Sewing and Quilting the Old Way with Rags

| 7/10/2020 10:30:00 AM


My mother never visited a fabric store until she was in her sixties, yet she sewed clothes for my sister and me, made beautiful quilts and decorated our humble home with delightful handmade curtains, tablecloths and couch covers for years. One of my favorite dresses as a youngster was an outrageously bright jumper she made from an old housecoat.

My mother carefully saved each button, zipper and scrap of eyelet trim for other projects. I’d watch as she ripped apart old clothes to remake into something for us, and I’d think how when I grew up, I’d buy brand new fabric from a real store for sewing.

With five sisters who still like to exchange outgrown clothing with each other, my mother filled the hall closet with hand-me-down “glad rags” from my aunts and cousins. Even in the 1960s, this was an outdated practice. Today, it is almost unheard of while stores overflow with cheap clothing and textiles. Thrift stores receive so much donated clothing that they often give it away, as do churches and schools.

In the 1700s and earlier, clothing was among the most costly items for an American household. After a garment was completely used up, thrifty housewives would save even the tiniest bits of fabric for quilts, meticulously cutting out any stains and mending tears. In the 1800s and early 1900s, peddlers (often called “the rag man”) would trade wares for discarded clothing, pieces of rugs and other fabric scraps. According to the American Agriculturalist of 1880, a worn out pair of pantaloons could fetch 20 cents, not a bad sum more than a century ago.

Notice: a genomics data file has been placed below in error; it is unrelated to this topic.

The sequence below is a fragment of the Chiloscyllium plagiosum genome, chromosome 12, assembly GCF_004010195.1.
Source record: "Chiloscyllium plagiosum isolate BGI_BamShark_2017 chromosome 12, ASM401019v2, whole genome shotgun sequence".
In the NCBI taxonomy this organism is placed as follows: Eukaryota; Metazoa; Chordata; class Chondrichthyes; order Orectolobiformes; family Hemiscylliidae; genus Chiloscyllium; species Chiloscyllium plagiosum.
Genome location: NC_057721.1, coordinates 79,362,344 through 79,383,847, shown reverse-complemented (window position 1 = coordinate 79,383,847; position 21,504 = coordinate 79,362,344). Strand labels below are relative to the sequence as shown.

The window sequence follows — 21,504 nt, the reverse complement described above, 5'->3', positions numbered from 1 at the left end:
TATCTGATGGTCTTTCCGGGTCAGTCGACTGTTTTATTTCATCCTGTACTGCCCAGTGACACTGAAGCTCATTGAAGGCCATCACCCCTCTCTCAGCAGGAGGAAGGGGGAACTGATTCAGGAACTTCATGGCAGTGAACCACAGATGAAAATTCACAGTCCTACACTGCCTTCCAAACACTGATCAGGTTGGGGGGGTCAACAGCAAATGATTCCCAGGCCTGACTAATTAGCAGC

7/16/2020 7:17:04 AM

I immediately thought of 'Esther' when reading this story. While ALL of my grandparents saved everything string, rubber band, etc. related (and I still do so today! (though not to hoarder status I promise)), it was Esther, the amazing lady in the apartment two doors down, who really showed me how to craft from old bits. Her stock in trade were rugs - the ones made from bits of cloth, rolled into an oval, stiched together. And yes, now, Ikea/Walmart sell them for pittance. Not the same though as finding remnants of an old shirt under your feet.

8/22/2015 9:12:42 AM

I feel so fortunate to have stumbled upon this most useful article. Wow, I wish I could have attended the event mentioned, met the author, and learned from her sage wisdom. I have a treadle and a 1925 hand crank sewing machine that I use regularly. Well, the treadle intimidates me to the point of wanting to sell it. It has a shuttle bobbin and I want one with a circular bobbin. Meeting and watching her would have been a treat. Thank you for writing and sharing this article. I wish I could reblog it for future reference for others as well as myself. Cheers, Lyric

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